Bridgeport casino proponents vowed to return to Connecticut’s state capitol next year and prod lawmakers to pass a bill that would allow casino operators to compete in an open license bidding process.
The Hartford Courant reported that the casino backers have already resumed their campaign to approve a $675 million MGM Resorts casino on the Bridgeport waterfront just a week after the state senate decided to shelve the bill.
Bridgeport Mayor Joseph Ganim led lawmakers and Bridgeport casino supporters in a gathering at the Bridgeport Landing Development office on Tuesday as they celebrated their ‘win’ in the General Assembly, even though they failed to muster enough support in the Senate.
Ganim, a candidate for the Democratic nomination for governor, said their victory in the lower chamber was huge since it is the first time in 25 years that any piece of gaming legislation has gotten out of the House chamber.
“And the next step is to clear the Senate and then get it signed,” Ganim said, according to the news outlet.
Bridgeport Democrat Rep. Christopher Rosario, who lobbied hard for the Assembly to pass the bill, admitted that “it was a bit of a long shot” when they filed the legislation. State Rep. Steven Stafstrom also reaffirmed his commitment to fight for the casino project.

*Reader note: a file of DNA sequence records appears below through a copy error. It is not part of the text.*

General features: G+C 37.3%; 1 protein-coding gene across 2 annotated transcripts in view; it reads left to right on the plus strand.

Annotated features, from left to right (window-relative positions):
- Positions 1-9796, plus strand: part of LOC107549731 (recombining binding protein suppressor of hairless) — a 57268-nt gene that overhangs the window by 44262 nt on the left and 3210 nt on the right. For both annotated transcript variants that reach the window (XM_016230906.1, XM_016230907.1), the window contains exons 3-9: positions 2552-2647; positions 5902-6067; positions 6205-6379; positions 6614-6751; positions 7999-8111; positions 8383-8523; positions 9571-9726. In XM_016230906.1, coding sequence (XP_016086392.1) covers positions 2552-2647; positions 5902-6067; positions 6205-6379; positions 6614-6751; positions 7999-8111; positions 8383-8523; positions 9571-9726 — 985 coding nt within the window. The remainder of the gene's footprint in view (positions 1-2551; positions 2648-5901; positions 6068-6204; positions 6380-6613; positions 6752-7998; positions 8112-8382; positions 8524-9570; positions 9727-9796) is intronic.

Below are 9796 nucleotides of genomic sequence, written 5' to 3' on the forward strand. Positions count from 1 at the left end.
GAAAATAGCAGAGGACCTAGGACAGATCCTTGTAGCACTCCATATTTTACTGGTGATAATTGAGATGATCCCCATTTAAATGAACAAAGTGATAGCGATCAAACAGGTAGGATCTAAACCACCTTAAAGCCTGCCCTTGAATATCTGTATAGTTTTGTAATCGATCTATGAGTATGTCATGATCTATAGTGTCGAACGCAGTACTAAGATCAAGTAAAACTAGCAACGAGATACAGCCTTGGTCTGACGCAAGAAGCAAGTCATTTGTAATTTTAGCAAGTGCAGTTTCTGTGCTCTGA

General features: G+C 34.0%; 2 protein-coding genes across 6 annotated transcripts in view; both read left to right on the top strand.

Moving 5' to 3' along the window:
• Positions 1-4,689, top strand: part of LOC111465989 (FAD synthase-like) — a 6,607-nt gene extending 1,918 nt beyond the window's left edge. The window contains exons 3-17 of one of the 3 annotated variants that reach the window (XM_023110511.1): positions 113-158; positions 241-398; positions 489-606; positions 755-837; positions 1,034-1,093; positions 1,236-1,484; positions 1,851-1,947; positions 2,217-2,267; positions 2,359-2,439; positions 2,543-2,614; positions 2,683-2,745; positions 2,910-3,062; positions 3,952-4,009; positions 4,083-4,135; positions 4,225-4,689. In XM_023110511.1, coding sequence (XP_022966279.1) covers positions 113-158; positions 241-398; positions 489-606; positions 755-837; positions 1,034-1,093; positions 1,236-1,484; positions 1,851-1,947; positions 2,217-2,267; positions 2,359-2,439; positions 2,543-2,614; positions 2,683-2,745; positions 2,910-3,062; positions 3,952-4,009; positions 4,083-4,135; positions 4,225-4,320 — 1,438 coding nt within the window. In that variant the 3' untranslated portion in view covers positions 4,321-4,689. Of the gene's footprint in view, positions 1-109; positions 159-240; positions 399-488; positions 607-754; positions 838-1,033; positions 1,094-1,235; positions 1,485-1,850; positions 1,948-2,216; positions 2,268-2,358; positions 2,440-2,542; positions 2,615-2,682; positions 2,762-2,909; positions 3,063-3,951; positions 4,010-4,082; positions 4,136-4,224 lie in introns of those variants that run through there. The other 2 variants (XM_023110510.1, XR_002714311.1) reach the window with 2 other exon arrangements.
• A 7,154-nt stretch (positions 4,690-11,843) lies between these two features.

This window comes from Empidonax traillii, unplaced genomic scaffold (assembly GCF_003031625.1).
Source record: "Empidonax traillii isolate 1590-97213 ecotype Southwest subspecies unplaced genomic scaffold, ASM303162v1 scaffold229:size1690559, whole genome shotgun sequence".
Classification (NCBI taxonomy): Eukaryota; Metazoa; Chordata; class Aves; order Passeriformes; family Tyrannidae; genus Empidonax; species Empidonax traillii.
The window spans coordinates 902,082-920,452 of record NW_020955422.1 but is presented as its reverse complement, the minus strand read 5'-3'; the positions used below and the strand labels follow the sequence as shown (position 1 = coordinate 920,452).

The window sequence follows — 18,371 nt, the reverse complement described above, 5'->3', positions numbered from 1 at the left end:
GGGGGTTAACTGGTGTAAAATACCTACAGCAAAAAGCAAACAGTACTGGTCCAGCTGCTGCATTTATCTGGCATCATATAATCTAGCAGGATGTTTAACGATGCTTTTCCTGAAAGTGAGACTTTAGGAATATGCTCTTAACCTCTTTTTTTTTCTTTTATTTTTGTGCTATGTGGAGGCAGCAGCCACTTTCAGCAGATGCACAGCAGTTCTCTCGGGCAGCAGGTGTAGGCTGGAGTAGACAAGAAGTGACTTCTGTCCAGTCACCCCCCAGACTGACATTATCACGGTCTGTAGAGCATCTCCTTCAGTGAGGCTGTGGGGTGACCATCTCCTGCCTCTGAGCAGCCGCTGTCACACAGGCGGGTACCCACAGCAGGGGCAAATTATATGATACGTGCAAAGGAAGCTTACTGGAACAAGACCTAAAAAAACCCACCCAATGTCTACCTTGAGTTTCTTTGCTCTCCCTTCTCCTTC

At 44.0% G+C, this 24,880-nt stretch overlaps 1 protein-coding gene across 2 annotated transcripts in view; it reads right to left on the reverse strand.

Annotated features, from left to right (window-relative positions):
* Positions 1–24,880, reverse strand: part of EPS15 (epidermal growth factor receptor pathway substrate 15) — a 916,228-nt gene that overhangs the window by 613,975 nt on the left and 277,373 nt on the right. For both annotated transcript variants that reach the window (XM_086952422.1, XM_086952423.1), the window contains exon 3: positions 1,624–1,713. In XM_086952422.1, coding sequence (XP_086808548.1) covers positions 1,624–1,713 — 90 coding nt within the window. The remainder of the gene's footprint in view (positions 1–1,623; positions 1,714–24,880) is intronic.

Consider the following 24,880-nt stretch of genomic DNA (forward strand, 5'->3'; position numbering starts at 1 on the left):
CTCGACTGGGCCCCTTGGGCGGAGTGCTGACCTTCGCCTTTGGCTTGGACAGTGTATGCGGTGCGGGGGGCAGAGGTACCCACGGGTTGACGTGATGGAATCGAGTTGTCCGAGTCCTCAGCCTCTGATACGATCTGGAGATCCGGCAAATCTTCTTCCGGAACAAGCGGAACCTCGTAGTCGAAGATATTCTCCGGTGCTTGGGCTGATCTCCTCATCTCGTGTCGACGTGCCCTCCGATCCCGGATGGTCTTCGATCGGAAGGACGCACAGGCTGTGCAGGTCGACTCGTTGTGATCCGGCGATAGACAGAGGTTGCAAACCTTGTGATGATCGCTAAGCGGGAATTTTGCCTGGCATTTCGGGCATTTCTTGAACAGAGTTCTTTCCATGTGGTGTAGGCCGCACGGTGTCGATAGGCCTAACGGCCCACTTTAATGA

Stafstrom believes that Connecticut needs an “open, transparent and honest process and discussion” on casino gambling, saying, “If we’re going to open casinos off of tribal lands, then that conversation must be had in public.”
The Mohegan and Mashantucket Pequot tribes, operators of Mohegan Sun and Foxwoods Resort Casino, have repeatedly argued that they have the exclusive right to operate gaming machines in Connecticut in exchange for a sharing portion of their slot machine revenues with the state.
In 2017, the tribes announced plans to build a $300 million casino in East Windsor to siphon off gambling dollars that might go to MGM Springfield, which is located just across the Massachusetts border. However, their East Windsor project has faced delays after the U.S. Department of the Interior sat on their request to approve a revised tribal-state gaming compact.
While waiting for their permits, the two tribes are reportedly eyeing a piece of the Japanese casino market. Representatives of the tribal groups were present at the Japan Gaming Conference in Tokyo on Friday and both expressed their intention to compete for one of three (or possibly five) casino licenses in the Asian country.